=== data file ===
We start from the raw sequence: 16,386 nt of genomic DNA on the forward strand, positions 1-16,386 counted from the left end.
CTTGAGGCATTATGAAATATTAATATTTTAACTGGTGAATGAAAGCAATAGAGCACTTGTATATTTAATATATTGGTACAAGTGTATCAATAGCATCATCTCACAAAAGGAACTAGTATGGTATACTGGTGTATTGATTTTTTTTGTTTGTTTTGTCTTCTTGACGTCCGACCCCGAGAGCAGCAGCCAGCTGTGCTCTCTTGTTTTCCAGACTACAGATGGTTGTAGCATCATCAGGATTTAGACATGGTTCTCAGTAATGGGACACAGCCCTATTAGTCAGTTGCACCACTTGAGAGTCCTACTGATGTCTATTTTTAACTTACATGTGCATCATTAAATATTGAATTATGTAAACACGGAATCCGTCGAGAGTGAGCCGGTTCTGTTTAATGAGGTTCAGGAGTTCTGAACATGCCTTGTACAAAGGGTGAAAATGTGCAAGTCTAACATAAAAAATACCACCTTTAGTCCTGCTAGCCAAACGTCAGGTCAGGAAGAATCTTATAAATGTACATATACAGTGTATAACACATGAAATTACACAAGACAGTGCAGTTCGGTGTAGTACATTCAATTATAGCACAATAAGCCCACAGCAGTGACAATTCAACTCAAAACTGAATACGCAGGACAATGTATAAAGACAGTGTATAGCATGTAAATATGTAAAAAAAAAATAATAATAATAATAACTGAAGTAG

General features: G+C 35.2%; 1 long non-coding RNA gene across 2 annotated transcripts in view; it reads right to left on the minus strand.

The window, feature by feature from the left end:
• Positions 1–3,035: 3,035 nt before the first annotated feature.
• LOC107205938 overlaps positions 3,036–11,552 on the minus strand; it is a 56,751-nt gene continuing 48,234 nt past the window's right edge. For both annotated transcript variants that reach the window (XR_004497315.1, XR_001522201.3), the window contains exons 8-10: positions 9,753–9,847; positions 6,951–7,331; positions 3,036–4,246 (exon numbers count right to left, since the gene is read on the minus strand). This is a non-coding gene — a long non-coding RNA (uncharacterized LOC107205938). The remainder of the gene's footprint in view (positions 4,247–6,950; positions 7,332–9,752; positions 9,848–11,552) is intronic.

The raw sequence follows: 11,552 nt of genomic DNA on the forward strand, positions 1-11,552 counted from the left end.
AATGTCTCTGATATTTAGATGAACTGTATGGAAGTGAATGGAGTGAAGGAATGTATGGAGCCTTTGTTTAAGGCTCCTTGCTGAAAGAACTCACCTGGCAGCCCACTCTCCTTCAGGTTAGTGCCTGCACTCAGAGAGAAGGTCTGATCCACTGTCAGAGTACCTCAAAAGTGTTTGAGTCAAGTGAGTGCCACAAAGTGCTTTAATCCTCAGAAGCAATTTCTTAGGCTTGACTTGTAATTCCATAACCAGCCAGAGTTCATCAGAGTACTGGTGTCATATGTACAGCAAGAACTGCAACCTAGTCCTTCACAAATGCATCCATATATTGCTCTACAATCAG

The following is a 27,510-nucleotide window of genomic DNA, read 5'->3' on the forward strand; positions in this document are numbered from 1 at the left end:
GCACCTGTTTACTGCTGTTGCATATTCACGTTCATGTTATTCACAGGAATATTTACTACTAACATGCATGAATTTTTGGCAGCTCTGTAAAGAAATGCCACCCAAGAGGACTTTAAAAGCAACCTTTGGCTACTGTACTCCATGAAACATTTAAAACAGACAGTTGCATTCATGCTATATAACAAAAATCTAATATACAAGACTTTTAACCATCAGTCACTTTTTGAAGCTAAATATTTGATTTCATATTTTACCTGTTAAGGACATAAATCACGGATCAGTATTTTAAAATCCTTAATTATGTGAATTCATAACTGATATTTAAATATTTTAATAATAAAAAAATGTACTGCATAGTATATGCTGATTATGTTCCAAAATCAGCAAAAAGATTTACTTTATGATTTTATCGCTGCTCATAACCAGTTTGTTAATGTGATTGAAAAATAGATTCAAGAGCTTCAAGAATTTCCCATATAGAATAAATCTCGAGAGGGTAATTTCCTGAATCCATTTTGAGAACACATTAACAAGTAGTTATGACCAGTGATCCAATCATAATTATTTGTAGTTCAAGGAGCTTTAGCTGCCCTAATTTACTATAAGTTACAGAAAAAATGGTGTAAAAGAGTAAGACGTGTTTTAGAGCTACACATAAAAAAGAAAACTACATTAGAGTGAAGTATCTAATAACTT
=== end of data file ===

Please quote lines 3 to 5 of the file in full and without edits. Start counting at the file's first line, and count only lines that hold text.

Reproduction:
General features: G+C 35.2%; 1 long non-coding RNA gene across 2 annotated transcripts in view; it reads right to left on the minus strand.

The window, feature by feature from the left end:
• Positions 1–3,035: 3,035 nt before the first annotated feature.